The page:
If you’re bothered by itching, flaking skin that’s accompanied by redness or blisters, eczema is the likely culprit. This common skin condition, also called dermatitis, can manifest as acute flare-ups or a long-term chronic condition. Understanding the different types of eczema can help you manage its symptoms. Here are the seven main categorizations of eczema.
1. Atopic Dermatitis
The most common form of eczema, atopic dermatitis usually affects those who also have allergies or hay fever. The rash affects the face, hands, feet, and insides of elbows and knees, and can be worsened by exposure to soap, itchy clothing, or household chemicals. It is treated with steroid creams or ointments.
2. Contact Dermatitis
Caused by exposure to an irritant that damages the skin, contact dermatitis is categorized as either irritant or allergic. Irritant dermatitis is caused by touching an irritating substance once, while allergic is caused by exposure to a substance you’re allergic to, such as nickel or wool. Moisturizers and steroid medications are usually effective.
3. Dyshidrotic Dermatitis
This type of eczema causes severe itching on the hands and feet that leads to blisters and cracking. It has no known cause and can become chronic. Cold compresses and steroids are the first lines of treatment.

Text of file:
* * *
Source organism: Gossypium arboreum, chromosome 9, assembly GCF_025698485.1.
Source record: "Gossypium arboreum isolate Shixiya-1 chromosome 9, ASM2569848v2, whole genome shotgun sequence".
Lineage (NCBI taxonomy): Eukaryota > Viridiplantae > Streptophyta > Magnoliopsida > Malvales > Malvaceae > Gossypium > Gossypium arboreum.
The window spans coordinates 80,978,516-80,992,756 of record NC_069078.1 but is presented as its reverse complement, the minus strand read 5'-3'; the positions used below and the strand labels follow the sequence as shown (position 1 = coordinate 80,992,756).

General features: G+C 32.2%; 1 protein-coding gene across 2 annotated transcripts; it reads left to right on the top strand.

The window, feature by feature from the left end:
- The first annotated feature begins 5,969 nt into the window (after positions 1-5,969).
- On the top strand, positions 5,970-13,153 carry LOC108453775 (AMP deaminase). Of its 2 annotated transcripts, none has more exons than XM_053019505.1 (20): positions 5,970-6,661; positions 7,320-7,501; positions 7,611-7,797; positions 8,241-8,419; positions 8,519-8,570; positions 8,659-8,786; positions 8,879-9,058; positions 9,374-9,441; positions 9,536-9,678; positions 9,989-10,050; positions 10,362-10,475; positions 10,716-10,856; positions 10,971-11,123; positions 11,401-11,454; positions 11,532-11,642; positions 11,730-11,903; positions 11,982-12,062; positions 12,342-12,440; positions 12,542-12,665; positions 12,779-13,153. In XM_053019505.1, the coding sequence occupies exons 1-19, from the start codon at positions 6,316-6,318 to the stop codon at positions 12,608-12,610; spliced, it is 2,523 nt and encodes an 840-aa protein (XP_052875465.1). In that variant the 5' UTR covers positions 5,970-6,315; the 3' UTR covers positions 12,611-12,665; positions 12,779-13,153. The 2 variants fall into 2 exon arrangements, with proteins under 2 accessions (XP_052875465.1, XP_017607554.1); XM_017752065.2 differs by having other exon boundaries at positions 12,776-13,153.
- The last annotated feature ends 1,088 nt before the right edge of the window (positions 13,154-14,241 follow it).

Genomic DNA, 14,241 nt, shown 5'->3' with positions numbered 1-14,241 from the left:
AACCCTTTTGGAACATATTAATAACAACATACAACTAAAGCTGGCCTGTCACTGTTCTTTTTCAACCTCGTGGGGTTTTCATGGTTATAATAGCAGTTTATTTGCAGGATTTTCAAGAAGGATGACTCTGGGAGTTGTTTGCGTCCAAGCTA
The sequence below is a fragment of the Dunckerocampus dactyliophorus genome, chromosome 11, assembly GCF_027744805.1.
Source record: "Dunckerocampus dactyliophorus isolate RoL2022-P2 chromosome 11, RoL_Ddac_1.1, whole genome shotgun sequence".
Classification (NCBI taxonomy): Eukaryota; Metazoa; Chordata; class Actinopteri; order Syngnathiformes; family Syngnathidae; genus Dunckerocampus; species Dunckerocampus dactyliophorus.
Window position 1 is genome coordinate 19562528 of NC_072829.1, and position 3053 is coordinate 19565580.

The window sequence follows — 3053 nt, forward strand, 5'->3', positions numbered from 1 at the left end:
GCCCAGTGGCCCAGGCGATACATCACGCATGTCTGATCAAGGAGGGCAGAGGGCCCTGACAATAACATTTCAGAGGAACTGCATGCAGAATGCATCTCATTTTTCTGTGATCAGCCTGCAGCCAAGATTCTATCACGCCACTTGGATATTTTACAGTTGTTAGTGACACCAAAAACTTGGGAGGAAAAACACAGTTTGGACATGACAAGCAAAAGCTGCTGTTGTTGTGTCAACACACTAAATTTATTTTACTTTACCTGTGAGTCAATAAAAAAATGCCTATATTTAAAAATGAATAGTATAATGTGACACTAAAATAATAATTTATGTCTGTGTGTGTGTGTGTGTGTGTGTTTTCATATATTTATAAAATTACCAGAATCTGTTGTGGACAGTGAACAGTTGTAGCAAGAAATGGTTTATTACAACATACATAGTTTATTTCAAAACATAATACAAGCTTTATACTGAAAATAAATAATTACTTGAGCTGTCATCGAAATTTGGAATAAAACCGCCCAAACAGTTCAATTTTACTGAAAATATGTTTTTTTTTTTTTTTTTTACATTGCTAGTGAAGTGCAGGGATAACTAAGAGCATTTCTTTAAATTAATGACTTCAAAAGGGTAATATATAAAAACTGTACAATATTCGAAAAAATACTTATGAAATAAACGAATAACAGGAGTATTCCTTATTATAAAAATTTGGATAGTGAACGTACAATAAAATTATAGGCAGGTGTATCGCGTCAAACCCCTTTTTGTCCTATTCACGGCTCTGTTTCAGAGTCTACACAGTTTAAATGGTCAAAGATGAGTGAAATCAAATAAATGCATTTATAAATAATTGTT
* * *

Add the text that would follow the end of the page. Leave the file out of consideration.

4. Nummular Dermatitis
Nummular dermatitis usually affects men in their late 50s or older and is characterized by red, coin-shaped marks on the skin. Cold, dry air and exposure to metals or chemicals often cause outbreaks, which can be treated with steroids, moisturizers, and by avoiding triggers.
This rash occurs in areas that are habitually scratched, such as the back, genitals, scalp, and ears. When scratching is avoided, neurodermatitis usually resolves.
6. Seborrheic Dermatitis
The common name for seborrheic dermatitis is dandruff; it’s treated with special shampoos and in some cases, steroid lotion.
7. Stasis Dermatitis
This form of eczema occurs in those who have problems with the veins in the legs that return blood to the heart. Symptoms include weeping and crusting and can be improved with leg elevation, compression stockings, moisturizers, and steroid creams.
See your dermatologist if you’re affected by a painful or itchy rash to determine whether eczema is the culprit and to find the best treatment option. Schedule your appointment online with The Dermatology Clinic.